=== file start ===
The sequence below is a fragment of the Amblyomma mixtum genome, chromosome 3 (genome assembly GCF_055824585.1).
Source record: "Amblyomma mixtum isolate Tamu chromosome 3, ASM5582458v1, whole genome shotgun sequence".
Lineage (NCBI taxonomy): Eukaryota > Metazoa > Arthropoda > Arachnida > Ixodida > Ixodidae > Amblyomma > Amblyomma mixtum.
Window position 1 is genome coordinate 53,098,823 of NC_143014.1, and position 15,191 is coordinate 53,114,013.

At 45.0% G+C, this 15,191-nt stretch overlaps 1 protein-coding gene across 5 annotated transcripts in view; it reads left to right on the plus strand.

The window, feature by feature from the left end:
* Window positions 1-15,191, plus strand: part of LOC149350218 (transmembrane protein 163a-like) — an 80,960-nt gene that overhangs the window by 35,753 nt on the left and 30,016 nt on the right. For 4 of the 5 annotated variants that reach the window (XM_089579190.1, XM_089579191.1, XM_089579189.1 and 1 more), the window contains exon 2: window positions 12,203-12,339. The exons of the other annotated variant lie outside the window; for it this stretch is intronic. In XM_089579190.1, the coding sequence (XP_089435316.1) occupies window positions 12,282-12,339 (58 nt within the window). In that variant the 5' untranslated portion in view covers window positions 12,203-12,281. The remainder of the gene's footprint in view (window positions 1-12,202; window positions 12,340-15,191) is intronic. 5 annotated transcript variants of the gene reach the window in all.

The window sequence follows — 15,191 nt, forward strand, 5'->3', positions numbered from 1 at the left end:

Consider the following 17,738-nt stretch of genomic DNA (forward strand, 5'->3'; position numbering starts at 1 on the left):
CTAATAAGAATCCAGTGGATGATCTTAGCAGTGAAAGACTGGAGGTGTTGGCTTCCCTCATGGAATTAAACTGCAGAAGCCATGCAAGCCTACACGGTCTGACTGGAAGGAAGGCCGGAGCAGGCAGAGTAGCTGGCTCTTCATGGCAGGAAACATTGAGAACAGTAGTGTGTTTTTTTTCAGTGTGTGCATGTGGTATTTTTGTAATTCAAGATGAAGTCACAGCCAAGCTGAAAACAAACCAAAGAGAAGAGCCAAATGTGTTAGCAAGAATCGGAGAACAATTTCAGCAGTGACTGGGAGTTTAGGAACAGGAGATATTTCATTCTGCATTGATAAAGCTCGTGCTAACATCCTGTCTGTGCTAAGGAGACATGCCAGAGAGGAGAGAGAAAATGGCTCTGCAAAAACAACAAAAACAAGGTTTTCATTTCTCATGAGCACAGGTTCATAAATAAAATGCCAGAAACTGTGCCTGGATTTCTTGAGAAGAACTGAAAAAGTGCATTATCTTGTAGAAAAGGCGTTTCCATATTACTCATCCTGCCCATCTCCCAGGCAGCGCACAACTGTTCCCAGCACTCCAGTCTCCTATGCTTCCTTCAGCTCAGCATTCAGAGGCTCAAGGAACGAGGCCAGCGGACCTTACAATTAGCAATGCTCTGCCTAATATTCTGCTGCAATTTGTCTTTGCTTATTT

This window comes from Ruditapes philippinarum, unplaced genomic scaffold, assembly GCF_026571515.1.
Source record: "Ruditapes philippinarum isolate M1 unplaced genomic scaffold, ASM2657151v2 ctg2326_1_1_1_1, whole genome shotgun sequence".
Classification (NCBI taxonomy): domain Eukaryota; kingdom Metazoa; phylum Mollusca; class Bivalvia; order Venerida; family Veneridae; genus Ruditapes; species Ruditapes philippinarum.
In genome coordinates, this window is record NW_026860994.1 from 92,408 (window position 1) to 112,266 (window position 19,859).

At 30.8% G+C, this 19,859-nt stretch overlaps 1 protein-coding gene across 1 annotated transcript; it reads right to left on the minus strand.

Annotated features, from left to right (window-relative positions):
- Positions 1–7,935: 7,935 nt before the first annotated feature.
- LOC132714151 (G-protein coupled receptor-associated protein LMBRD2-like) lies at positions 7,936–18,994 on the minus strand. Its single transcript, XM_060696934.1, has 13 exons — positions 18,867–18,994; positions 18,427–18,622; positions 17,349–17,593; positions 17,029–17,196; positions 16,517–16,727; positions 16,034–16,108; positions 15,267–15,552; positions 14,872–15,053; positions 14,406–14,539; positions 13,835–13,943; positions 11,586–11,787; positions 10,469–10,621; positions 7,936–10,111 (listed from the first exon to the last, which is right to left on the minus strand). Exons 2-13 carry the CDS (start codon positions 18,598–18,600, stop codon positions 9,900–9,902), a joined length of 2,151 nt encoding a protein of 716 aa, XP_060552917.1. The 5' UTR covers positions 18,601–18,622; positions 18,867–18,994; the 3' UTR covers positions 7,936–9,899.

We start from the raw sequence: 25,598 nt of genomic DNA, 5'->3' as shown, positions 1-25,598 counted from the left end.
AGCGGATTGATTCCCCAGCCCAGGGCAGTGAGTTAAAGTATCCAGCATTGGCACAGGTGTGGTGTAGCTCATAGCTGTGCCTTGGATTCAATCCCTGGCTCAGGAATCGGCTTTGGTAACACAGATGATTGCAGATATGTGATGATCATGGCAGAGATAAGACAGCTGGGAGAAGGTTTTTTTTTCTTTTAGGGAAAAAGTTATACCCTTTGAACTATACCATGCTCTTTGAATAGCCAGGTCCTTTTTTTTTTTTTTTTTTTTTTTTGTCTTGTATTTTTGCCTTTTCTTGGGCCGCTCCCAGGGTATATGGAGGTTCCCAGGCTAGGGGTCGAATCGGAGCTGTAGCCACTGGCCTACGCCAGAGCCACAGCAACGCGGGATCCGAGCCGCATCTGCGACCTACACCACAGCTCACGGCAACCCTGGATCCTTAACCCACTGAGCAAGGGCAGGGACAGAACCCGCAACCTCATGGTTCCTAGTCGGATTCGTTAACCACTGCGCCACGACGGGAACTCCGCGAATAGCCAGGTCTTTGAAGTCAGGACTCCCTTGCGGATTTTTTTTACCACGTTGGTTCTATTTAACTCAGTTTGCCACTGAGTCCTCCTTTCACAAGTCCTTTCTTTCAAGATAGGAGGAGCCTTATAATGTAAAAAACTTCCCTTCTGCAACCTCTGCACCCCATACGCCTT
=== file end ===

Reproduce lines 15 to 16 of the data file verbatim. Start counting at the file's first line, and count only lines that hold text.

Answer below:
At 30.8% G+C, this 19,859-nt stretch overlaps 1 protein-coding gene across 1 annotated transcript; it reads right to left on the minus strand.

Annotated features, from left to right (window-relative positions):